“Hair” and “The Golden Rump”
Today is the forty-eighth anniversary of the first London staging of the musical Hair. As historical anniversaries go, this would normally be rather inconsequential. The most interesting feature of the London staging (as opposed to the New York or Copenhagen stagings) is the fact that it was held up until the repeal of the Lord Chamberlain’s Act. The nudie bits were accommodated as a result of the final extinction of a piece of legislation that dated back to 1737.
This Act insisted on pre-approval for production from the Lord Chamberlain’s office (the famous blue pencil) and also fiercely controlled and restricted the licensing of theatres for non musical theatre.
The Act was not passed in prophetic anticipation of the nudie bits in Vietnam War themed musicals but was rather designed to prevent Henry Fielding from making fun of Sir Robert Walpole. From his little theatre in the Haymarket, Fielding enjoyed a variety of satirical swipes at the so-called “Prime Minister” (originally no sort of acknowledged title at all but a term of abuse). Walpole was one of those people who liked other people to think that he had a sense of humour when he didn’t really. Fortunately (?) for Walpole, parliament learned of a planned production entitled The Golden Rump which threatened to be the most obscene play ever staged or dreamed of – or at any rate the most anally fixated play of its age, full of emetic imagery. Its plenitude of shiny arses threatened to lower political discourse below the gutter to the sewer (or so it was threatened) and SOMETHING MUST BE DONE to crack down on this sort of thing. In any case, the threat of this play created the necessary political context to vote through the Lord Chamberlain’s Act and shut down Henry Fielding for good – forcing him to become a major novelist instead.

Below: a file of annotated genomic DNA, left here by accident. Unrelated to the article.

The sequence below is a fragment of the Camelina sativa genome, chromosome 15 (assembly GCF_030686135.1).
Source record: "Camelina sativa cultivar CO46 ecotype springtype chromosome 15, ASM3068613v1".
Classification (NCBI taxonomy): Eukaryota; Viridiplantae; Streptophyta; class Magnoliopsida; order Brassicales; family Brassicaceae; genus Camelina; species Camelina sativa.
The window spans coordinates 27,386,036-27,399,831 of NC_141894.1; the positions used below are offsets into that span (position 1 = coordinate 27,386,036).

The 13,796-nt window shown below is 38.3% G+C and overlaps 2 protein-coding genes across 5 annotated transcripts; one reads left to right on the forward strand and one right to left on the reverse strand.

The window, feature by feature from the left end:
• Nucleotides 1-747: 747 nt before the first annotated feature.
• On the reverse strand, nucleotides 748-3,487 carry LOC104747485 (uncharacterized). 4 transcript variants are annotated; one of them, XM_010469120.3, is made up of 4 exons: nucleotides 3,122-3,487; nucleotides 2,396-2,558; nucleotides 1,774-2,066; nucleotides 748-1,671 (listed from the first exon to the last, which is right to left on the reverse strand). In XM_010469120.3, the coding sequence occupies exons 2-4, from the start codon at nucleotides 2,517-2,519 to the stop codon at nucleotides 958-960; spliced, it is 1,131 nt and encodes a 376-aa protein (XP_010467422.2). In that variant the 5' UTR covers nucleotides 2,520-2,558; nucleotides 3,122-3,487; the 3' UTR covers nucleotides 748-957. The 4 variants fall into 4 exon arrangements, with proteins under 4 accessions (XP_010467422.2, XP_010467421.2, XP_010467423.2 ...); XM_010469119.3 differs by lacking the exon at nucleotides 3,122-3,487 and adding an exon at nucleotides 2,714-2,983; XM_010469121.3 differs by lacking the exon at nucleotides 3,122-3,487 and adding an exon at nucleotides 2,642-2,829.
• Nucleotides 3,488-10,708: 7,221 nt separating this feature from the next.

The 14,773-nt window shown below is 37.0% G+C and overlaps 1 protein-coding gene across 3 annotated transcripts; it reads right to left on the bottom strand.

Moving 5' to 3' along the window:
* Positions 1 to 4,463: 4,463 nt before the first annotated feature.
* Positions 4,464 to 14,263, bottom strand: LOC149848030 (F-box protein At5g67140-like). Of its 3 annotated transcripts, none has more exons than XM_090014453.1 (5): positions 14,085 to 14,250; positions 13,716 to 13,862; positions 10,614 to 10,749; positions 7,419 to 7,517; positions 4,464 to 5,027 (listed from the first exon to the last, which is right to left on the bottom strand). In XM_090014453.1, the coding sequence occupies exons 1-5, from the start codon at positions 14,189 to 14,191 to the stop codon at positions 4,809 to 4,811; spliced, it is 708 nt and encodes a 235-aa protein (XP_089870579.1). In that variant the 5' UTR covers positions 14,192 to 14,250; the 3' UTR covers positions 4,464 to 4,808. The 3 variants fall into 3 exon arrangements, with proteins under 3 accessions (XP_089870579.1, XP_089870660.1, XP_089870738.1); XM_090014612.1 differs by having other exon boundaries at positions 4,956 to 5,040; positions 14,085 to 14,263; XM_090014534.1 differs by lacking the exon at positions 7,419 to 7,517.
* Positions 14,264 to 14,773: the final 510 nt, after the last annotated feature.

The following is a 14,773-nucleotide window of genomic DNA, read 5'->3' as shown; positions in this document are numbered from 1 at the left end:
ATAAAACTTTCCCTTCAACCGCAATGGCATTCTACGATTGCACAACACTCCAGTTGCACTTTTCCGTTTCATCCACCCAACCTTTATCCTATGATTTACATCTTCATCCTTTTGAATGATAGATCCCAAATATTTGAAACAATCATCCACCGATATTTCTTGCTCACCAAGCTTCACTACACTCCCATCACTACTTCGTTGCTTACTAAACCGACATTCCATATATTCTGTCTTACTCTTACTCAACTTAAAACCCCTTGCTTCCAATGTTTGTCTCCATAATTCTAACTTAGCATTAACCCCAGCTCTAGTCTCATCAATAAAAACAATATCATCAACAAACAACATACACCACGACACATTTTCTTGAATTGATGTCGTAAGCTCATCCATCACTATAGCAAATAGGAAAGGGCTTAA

The funny thing is – no actual text of The Golden Rump has survived. And nobody has a clue who wrote it. It merely appeared as a threat at just the right time. And this has led some theatre historians to speculate that the entire play was nothing more than a phantom, conjured by a political client of Walpole himself – that the Walpolian whigs had invented the very filth they were clamping down on.
It’s a nice idea and a bizarre context for the story of theatre censorship over the course of the 231 years which separate The Golden Rump and Hair. I suppose it didn’t occur to anyone back in 1968 to try to fuse the two plays in order to construct some sort of historical tribute.
Nobody looked at all those eighteenth-century arses and thought…
Let – the sunshine in.
Let – the sunshine in – the su-un-shine in.